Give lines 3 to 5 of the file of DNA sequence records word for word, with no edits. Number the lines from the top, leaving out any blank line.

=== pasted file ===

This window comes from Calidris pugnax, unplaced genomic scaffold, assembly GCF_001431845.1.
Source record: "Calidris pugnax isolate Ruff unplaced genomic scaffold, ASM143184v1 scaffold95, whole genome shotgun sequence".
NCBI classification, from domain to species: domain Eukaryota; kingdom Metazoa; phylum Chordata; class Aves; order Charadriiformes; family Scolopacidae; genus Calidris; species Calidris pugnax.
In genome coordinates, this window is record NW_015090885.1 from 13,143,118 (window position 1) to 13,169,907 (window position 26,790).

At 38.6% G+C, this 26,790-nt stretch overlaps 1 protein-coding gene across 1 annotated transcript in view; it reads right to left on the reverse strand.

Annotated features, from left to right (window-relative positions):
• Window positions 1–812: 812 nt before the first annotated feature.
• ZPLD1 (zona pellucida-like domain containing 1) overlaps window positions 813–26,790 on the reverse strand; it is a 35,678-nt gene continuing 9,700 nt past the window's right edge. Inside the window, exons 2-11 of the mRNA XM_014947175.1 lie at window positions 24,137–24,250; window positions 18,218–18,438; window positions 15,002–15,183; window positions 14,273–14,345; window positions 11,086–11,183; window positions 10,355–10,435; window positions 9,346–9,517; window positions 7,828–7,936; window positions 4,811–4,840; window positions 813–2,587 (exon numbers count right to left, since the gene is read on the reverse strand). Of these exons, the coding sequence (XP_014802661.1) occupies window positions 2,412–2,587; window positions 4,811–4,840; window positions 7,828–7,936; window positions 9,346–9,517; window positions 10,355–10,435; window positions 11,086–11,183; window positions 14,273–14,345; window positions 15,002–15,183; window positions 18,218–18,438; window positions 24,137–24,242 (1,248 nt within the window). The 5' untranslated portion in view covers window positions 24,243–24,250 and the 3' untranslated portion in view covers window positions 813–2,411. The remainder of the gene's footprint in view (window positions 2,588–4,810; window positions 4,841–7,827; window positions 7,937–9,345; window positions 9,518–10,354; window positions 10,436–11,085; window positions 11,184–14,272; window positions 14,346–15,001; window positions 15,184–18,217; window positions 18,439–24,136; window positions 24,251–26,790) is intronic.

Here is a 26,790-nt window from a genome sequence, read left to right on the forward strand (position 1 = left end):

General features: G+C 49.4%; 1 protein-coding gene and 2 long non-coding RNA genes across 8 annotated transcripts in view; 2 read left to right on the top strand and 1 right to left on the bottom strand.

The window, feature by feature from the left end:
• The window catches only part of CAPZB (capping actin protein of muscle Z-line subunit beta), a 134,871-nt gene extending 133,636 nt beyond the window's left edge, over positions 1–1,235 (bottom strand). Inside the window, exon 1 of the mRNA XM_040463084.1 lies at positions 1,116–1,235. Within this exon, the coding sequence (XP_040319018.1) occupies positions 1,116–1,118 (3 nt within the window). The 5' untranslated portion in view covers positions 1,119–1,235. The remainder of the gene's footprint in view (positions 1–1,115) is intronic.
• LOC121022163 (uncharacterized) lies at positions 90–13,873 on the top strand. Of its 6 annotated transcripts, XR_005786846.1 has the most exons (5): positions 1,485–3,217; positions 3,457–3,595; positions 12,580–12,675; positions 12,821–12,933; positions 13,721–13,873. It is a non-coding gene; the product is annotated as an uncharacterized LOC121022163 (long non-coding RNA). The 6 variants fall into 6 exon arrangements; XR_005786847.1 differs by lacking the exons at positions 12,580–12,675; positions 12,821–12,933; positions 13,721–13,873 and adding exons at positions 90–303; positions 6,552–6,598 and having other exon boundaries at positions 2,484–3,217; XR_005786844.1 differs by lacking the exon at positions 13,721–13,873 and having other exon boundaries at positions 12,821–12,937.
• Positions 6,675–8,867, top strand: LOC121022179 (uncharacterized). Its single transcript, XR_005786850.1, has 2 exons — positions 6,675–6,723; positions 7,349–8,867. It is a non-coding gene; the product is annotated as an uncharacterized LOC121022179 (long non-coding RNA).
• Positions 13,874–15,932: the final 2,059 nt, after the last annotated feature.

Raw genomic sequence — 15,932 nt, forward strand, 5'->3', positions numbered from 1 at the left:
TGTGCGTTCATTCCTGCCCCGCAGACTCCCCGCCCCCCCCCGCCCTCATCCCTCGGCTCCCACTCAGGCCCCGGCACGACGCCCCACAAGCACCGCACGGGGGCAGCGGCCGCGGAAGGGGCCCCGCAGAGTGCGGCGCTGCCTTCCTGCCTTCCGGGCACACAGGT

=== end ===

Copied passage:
NCBI classification, from domain to species: domain Eukaryota; kingdom Metazoa; phylum Chordata; class Aves; order Charadriiformes; family Scolopacidae; genus Calidris; species Calidris pugnax.
In genome coordinates, this window is record NW_015090885.1 from 13,143,118 (window position 1) to 13,169,907 (window position 26,790).

At 38.6% G+C, this 26,790-nt stretch overlaps 1 protein-coding gene across 1 annotated transcript in view; it reads right to left on the reverse strand.